Archive for the ‘Lists’ Category

My Faves From ’71

Friday, October 15th, 2021

I saw a squib the other day on Facebook for a book titled Never a Dull Moment: 1971, The Year That Rock Exploded by writer and broadcaster David Hepworth, a book I plan to read as soon as the local library sends it my way. The squib was followed by a challenge to list the twenty best albums from that admittedly very rich year, now fifty years in the past.

Well, I love lists, as anyone who comes past here knows. I usually do lists of single tracks, although I recall listing my thirteen favorite albums in a very early post here (the post is here, but I’ll warn you, it wanders around for a while before getting to the list). I revised that list a little later, and I imagine if I took on the topic again, my list would look at least a little different than it did fourteen years ago.

So, I’ve put together – in no particular order – a  list of my twenty favorite albums from 1971, which was, in fact, a great year for music. The greatest? Impossible to say, except to note that it lies right in the middle of my sweet spot. The years of high school and early college – 1968 through 1974 – were the best years for music for me.

I should note that one album that I wrestled with was The Concert For Bangla Desh, but I decided that all-star live albums have an unfair advantage. I’ll just note that Leon Russell’s “Jumpin’ Jack Flash/Youngblood” medley at that concert might be the single best thing released in 1971.

Here are my twenty:

Tapestry by Carole King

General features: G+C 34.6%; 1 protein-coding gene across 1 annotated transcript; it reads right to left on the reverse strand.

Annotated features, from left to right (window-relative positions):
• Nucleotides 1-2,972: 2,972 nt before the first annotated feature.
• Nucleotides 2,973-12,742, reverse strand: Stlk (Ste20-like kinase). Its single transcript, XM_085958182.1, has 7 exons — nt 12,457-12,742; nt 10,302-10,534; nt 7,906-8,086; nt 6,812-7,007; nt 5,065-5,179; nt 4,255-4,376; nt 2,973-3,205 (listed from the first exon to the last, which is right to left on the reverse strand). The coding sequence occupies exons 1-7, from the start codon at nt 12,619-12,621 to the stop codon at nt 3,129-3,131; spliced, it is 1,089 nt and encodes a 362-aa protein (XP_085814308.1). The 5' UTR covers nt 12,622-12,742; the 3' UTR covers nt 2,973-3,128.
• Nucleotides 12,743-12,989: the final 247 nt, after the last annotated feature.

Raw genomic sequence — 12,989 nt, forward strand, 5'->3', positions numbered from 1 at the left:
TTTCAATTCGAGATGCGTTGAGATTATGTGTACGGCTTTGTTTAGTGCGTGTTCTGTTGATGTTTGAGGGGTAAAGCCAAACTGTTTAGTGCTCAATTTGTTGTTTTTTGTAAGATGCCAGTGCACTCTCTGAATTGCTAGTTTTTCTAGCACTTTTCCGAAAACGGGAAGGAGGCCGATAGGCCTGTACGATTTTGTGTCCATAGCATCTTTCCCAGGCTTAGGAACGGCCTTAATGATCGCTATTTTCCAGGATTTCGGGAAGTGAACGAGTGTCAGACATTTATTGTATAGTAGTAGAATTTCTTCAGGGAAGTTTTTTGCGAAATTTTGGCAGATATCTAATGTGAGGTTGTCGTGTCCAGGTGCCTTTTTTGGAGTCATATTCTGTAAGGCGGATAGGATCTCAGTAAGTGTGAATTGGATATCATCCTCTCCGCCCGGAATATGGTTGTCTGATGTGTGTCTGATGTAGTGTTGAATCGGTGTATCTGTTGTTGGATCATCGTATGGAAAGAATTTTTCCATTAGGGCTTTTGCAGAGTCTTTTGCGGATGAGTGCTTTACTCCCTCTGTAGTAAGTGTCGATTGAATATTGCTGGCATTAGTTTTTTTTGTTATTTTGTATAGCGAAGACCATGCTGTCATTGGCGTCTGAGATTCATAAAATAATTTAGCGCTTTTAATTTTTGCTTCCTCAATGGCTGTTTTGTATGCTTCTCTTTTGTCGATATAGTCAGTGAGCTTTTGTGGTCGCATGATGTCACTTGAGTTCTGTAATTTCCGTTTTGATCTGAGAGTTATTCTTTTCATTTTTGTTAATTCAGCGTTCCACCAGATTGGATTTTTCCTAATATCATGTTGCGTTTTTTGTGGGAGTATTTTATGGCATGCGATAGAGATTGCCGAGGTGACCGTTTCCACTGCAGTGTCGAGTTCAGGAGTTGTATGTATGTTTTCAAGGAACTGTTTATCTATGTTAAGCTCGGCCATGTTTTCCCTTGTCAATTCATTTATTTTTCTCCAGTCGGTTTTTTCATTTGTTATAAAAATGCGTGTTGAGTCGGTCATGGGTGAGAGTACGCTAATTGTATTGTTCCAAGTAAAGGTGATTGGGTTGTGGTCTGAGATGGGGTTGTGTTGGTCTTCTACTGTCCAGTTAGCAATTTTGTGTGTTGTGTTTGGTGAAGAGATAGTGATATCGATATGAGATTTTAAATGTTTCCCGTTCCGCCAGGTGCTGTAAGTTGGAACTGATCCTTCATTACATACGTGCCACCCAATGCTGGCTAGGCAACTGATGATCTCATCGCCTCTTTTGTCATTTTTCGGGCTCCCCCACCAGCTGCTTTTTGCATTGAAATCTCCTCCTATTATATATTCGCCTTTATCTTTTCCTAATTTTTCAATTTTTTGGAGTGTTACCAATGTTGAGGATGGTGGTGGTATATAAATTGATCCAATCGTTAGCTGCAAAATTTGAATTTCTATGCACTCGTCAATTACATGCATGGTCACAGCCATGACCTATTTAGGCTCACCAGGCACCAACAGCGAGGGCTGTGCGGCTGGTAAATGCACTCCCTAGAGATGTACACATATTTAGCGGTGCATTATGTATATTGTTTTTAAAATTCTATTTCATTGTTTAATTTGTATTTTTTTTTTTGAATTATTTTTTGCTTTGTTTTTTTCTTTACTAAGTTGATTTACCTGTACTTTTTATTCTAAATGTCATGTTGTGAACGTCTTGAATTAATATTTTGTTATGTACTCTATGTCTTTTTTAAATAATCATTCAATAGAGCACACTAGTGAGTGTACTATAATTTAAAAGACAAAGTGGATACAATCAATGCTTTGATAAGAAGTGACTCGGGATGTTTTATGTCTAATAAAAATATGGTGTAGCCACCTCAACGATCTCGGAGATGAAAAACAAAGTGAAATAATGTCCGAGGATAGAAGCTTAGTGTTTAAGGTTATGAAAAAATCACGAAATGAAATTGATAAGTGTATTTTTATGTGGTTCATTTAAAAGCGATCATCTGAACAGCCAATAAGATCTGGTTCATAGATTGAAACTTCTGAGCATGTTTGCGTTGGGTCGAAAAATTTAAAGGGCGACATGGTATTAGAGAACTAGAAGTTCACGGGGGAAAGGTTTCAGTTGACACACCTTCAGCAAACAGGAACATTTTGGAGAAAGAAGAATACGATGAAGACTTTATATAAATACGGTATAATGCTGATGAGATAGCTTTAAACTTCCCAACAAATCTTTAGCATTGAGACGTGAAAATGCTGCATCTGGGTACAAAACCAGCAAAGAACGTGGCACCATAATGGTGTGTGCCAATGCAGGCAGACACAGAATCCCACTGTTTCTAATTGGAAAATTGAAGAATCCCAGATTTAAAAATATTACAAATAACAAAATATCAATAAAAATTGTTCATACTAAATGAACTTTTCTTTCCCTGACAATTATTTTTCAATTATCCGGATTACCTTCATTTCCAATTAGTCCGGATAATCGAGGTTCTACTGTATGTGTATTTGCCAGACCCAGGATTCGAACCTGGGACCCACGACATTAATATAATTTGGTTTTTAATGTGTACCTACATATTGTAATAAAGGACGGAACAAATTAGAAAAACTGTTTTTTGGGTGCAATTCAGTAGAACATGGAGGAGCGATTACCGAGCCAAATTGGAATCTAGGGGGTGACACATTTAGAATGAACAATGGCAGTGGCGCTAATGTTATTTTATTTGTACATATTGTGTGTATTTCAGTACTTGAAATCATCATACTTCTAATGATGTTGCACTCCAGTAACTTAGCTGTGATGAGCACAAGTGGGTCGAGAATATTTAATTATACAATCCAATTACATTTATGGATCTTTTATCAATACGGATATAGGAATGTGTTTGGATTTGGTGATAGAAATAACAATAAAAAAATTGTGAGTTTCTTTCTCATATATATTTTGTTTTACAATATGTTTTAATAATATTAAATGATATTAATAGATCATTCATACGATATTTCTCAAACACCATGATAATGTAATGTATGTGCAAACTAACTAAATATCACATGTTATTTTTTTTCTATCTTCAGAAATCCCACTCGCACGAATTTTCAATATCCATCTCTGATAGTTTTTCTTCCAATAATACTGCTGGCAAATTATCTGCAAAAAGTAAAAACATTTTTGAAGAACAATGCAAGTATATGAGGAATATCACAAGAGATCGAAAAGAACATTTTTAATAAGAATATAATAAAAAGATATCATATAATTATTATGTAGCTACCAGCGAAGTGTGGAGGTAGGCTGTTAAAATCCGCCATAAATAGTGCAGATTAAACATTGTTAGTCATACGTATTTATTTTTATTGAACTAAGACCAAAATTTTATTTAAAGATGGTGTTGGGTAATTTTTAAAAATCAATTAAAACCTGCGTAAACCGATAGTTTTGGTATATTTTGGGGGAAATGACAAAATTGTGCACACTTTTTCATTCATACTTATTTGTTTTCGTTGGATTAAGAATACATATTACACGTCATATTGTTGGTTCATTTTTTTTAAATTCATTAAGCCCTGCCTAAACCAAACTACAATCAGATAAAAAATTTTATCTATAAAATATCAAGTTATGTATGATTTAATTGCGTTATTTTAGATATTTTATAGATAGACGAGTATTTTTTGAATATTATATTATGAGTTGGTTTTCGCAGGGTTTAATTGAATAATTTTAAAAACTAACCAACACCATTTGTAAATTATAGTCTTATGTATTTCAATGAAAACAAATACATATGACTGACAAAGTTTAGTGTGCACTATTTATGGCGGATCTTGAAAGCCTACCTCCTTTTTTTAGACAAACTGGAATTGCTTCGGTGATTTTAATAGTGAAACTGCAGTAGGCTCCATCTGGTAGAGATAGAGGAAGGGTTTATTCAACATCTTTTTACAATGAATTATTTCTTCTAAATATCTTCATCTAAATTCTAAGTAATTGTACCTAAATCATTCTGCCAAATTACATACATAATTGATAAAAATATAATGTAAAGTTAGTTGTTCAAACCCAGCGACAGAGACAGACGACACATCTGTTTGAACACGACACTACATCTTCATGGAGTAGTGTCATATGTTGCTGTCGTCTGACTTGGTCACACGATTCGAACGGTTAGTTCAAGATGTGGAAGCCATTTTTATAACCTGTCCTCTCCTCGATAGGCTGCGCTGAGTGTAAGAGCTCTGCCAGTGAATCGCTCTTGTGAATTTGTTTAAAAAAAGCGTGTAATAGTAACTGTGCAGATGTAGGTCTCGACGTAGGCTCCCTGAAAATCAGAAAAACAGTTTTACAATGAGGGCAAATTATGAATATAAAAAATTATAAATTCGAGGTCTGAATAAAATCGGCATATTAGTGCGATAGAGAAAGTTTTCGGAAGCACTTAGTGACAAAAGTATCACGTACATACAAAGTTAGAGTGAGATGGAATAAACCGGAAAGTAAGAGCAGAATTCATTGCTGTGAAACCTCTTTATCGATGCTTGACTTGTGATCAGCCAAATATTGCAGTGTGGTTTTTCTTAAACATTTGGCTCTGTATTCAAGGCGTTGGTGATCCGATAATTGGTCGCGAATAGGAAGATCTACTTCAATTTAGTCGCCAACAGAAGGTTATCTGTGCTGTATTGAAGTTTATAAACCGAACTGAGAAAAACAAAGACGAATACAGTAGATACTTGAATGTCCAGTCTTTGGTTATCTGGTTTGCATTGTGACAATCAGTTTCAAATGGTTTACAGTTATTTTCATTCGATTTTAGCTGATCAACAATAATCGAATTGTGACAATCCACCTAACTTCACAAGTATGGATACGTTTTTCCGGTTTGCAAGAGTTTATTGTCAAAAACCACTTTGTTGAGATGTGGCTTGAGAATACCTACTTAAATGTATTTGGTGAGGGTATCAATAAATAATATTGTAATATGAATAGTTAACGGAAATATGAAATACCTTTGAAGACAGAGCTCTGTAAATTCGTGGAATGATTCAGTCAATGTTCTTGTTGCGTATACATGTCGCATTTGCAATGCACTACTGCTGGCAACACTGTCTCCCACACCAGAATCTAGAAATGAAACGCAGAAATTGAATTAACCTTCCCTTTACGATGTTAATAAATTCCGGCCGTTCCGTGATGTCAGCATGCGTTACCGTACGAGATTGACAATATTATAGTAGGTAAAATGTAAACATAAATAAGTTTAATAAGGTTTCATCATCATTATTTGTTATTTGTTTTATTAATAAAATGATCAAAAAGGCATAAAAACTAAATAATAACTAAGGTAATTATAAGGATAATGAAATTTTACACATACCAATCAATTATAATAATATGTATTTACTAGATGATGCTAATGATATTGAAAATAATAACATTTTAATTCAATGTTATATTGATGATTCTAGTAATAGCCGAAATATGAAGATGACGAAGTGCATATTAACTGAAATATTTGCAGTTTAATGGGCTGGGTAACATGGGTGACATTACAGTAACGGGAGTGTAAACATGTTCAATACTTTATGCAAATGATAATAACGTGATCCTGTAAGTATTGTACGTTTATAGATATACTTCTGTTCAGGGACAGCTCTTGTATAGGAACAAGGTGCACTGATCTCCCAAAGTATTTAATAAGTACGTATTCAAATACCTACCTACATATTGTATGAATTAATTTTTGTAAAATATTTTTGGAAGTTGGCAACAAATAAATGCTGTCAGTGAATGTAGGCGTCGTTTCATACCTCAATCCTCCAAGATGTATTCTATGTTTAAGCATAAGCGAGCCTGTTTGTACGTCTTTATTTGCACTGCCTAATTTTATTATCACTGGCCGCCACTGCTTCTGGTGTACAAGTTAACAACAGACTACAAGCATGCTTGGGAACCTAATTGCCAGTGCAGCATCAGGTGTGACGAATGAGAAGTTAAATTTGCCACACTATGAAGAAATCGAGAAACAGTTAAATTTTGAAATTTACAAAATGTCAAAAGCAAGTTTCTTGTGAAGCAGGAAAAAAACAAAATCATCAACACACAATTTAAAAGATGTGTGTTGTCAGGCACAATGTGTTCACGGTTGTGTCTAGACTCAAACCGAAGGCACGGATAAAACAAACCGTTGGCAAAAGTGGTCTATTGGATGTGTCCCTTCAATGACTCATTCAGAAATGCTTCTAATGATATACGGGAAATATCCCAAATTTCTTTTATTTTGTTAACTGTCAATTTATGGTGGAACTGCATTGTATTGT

Sticky Fingers by the Rolling Stones
It Ain’t Easy by Long John Baldry
Naturally by J.J. Cale
The North Star Grassman and the Ravens by Sandy Denny
Madman Across The Water by Elton John
Pearl by Janis Joplin
Ram by Paul & Linda McCartney
Mudlark by Leo Kottke
Every Good Boy Deserves Favour by the Moody Blues
Stargazer by Shelagh McDonald
Leon Russell & The Shelter People
Stoney End by Barbra Streisand
Teaser & The Firecat by Cat Stevens
Every Picture Tells A Story by Rod Stewart
The Low Spark Of High Heeled Boys by Traffic
Just An Old Fashioned Love Song by Paul Williams
2 Years On by the Bee Gees
Chase (Self-Titled)
Closer To The Ground by Joy Of Cooking

This was not a deeply researched list. I simply sorted the mp3s in the RealPlayer for 1971 and then sifted through the 300 or so albums that showed up, so I imagine I might have missed one or two that I’ll think about later.

And again, without thinking too hard about it, I’ll choose a track to share here today. It’s the title track to Shelagh McDonald’s Stargazer. Her story, as I’ve said here before, is quite strange; here’s a link to her tale at Wikipedia. And here’s “Stargazer.”

‘Battle Come Down . . .’

Friday, June 25th, 2021

It was one of those Facebook things, posted by a member of a Seventies group I follow: List five records that sum up the Seventies.

I opened Word and started a list, taking my time over it. I posted my five and then wandered through the twenty or so responses that had accrued by that time. I saw a lot of predictables: “Stairway To Heaven,” “Paranoid,” “Maggie May,” “Free Bird,” “Rhiannon,” “Bohemian Rhapsody,” “Imagine,” and so on.

I also saw a few surprises: “Close To You,” “I Think I Love You,” “Carefree Highway,” “Summer Breeze,” “Love Grows (Where My Rosemary Goes),” and a few more.

I was surprised there were very few offerings that missed the decade. (Not everyone checks the year, which sometimes annoys me; this time, it didn’t.) There was one entry for “Suspicious Minds” and one for The Band’s version of “The Weight.”

And then there was my entry. Four of the five were echoed in other posts:

“Layla” by Derek & The Dominos (1970)
“Fire & Rain” by James Taylor (1970)
“Born To Run” by Bruce Springsteen (1975)
“Stayin’ Alive” by the Bee Gees (1977)